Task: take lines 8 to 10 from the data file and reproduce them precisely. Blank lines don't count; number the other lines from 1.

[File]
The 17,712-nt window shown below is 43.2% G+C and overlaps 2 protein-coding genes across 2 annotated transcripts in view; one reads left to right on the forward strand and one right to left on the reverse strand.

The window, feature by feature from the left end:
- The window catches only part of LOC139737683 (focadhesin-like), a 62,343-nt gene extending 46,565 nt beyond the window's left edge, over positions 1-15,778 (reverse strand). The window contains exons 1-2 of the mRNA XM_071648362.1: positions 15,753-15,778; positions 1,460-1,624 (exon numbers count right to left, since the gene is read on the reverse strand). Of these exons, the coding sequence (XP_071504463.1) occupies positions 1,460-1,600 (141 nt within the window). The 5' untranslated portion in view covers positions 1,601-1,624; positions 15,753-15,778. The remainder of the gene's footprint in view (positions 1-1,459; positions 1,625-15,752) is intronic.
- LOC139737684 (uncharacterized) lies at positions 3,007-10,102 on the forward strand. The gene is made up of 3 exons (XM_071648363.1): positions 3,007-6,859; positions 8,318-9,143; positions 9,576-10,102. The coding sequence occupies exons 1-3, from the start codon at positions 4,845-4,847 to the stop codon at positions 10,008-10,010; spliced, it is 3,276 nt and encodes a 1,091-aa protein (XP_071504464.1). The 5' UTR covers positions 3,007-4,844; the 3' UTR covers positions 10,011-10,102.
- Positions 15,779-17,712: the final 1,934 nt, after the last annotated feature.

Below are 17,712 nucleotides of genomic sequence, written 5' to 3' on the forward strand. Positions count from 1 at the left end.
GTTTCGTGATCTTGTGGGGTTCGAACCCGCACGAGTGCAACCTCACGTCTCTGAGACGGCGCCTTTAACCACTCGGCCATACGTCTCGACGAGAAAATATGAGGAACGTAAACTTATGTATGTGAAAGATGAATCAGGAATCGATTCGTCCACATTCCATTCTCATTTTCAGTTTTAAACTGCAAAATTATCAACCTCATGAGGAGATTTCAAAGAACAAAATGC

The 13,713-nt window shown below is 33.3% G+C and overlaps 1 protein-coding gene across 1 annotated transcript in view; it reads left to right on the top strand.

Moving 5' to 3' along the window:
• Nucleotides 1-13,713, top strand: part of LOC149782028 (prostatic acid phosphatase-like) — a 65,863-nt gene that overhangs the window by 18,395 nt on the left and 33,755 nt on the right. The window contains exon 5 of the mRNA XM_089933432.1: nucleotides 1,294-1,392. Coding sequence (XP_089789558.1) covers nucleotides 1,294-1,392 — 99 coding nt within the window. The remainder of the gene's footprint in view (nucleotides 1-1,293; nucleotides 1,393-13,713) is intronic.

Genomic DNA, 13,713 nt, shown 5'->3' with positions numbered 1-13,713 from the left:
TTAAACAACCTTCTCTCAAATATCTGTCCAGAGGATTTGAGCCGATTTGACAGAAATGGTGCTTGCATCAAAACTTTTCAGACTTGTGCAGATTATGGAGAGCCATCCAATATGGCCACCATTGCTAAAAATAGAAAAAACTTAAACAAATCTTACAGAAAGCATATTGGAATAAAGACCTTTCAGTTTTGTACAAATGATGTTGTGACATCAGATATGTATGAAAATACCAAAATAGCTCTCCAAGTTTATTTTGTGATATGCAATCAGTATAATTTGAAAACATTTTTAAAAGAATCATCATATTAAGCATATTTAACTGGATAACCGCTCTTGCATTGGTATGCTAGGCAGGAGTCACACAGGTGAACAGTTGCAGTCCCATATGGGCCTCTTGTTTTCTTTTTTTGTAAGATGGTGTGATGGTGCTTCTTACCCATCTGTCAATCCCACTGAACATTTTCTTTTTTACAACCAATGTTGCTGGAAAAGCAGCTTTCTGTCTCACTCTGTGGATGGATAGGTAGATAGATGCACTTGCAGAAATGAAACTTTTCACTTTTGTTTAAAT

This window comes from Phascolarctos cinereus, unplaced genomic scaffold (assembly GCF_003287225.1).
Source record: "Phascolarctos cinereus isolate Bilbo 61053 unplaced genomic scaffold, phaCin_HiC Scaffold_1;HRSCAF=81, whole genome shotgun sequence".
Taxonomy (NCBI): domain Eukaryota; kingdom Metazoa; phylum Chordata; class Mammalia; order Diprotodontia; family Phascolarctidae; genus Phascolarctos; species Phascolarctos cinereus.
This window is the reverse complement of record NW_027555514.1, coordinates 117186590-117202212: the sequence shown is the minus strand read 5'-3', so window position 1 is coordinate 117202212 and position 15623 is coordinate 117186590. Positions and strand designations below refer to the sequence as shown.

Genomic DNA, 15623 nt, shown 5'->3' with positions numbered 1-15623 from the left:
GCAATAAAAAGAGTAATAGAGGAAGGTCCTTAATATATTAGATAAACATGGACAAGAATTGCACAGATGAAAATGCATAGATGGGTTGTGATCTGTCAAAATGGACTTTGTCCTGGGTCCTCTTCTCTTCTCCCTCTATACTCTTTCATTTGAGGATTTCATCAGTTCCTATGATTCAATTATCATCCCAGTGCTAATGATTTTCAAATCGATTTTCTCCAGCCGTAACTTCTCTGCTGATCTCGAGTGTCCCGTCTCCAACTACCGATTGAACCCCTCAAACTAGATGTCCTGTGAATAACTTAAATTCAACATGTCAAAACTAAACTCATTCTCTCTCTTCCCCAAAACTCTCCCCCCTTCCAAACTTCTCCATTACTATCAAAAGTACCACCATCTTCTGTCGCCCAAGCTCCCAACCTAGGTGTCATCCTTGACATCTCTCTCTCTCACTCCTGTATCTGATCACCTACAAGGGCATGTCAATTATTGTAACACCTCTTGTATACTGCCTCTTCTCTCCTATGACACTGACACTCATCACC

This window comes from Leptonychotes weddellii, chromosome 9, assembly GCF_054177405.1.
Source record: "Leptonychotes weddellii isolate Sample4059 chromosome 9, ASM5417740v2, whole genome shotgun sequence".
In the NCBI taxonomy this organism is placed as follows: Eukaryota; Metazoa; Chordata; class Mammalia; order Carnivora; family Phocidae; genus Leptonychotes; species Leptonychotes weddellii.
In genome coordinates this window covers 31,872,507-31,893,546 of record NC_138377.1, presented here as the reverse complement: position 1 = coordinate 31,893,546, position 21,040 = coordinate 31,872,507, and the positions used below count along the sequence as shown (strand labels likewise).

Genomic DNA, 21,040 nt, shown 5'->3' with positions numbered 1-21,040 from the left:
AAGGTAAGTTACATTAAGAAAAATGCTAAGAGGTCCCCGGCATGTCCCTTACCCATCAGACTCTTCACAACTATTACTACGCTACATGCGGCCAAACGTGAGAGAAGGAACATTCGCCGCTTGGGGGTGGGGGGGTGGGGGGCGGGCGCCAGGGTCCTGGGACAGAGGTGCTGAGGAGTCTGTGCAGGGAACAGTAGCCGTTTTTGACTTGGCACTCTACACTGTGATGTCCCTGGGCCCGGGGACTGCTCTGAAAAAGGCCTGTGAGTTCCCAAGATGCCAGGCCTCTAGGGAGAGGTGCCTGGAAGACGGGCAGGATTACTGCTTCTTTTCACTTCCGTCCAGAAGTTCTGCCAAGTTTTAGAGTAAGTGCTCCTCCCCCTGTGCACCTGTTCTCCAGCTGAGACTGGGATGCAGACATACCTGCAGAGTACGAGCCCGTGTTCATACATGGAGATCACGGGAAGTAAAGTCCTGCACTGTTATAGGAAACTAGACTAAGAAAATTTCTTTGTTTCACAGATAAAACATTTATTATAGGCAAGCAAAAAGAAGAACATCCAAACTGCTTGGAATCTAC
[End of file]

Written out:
The 13,713-nt window shown below is 33.3% G+C and overlaps 1 protein-coding gene across 1 annotated transcript in view; it reads left to right on the top strand.

Moving 5' to 3' along the window:
• Nucleotides 1-13,713, top strand: part of LOC149782028 (prostatic acid phosphatase-like) — a 65,863-nt gene that overhangs the window by 18,395 nt on the left and 33,755 nt on the right. The window contains exon 5 of the mRNA XM_089933432.1: nucleotides 1,294-1,392. Coding sequence (XP_089789558.1) covers nucleotides 1,294-1,392 — 99 coding nt within the window. The remainder of the gene's footprint in view (nucleotides 1-1,293; nucleotides 1,393-13,713) is intronic.